The Skin by Curzio Malaparte – A Review
Published by: The New York Review of Books
Prefaced by a dedication to “the honorable American soldiers who were my comrades-in-arms… and who died in vain in the cause of European freedom,” Curzio Malaparte imparts a warning before The Skin opens. It’s a warning that should be heeded.
Naples has been liberated, or is it conquered? Amidst a city in the grips of “the plague”, an abominable infestation of moral degeneration, which arrived alongside “the loveliest, the kindest, the most respectable army in the world… born like Venus, of the sea foam…” containing, “…not a soldier who had a boil, a decayed tooth, even a pimple on his face,” Curzio Malaparte acts as liaison, interpreter and guide to Colonel Jack Hamilton, a “sophisticated”, classically educated American, as they explore the devastated city of bombed out Naples.
In the banlieu de Paris, a.k.a. Europe, the people are hungry, and nowhere more so than in Naples. A black market has sprung up with everything for sale, and in which blond pubic wigs are sold to cater for the tastes of Negro soldiers. Women and children are for sale and there is but one virgin left in Naples—a young girl whose family offers her for display to American servicemen. Nothing is as it seems, and everything is twisted, “… an appalling and at the same time a delicate, exquisite, unreal scene.”
That Europe, is at a crossroads, Malaparte feels acutely.
“I was Europe. I was the history of Europe, the civilization of Europe, the poetry, the art, all the glories and all the mysteries of Europe. And simultaneously I felt that I had been oppressed, destroyed, shot, invaded and liberated. I felt a coward and a hero, a ‘bastard’ and ‘charming’, a friend and an enemy, victorious and vanquished. And I also felt that I was a really good fellow.”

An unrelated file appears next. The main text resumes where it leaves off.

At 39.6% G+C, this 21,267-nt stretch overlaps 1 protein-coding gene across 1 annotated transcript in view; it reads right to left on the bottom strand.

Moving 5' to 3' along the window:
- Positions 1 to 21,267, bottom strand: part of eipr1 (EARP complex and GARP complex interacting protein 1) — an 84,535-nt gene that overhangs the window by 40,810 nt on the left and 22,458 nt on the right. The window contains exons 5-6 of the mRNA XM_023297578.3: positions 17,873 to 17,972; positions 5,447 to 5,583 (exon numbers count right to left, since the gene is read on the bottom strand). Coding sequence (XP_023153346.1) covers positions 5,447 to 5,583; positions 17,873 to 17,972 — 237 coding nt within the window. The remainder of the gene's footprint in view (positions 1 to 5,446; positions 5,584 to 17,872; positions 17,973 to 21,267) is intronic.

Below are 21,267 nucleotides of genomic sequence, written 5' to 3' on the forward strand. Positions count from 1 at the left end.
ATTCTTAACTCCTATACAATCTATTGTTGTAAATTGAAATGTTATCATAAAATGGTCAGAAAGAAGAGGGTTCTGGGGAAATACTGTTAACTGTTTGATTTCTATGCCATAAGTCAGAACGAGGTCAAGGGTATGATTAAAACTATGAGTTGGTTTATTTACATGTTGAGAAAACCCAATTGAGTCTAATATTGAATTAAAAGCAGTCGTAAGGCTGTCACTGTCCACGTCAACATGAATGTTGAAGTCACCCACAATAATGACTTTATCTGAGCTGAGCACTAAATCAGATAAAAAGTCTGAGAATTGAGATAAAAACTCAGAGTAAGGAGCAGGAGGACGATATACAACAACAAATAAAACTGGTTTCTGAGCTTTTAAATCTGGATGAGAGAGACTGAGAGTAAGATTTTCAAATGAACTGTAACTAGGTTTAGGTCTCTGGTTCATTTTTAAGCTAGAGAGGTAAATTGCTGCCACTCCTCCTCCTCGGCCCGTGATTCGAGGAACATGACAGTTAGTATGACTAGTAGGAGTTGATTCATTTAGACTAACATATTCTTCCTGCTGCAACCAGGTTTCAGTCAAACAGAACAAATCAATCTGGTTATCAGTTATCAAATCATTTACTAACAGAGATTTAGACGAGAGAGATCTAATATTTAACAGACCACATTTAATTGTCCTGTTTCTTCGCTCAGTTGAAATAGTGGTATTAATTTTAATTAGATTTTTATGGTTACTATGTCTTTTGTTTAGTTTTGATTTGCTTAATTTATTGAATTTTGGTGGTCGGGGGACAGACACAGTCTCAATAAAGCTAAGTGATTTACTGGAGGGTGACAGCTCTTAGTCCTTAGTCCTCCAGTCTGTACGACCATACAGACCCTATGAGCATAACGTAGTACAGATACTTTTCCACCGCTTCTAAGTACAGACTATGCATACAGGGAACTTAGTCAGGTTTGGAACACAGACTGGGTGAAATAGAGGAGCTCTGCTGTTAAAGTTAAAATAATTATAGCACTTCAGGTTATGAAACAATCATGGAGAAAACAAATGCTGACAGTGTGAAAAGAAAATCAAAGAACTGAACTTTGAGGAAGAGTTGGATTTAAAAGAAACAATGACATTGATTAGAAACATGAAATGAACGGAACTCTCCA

But it is a crossroads with perversions at every turn.
“‘Blackshirts!’ I cried. ‘Our American allies have at last landed in Italy to help us fight our German allies. The sacred torch of Fascism is not spent! It is to our American allies that I have entrusted the sacred torch of Fascism!”
Both actor and backdrop, the war informs the many conversations and musings that ensue. In a sad, even anguished, and utterly ironic tone, we are led from one ridiculous and grotesquely comic vignette to another. When asked about the difference between American’s and Europeans, he states with a ridiculous air of superciliousness, “The difference,” … “is this—that the Americans buy their enemies, and we sell ours,” only to receive, as though drunk, the equally ridiculous reply: “I have a suspicion,” said Major Morris, “that the peoples of Europe have already begun to sell us so as to get even with us for having bought them.” It took me a moment of further reading to realise that buried in these seemingly nonsensical statements there is a perverse logic. Everything is for sale, even hunger.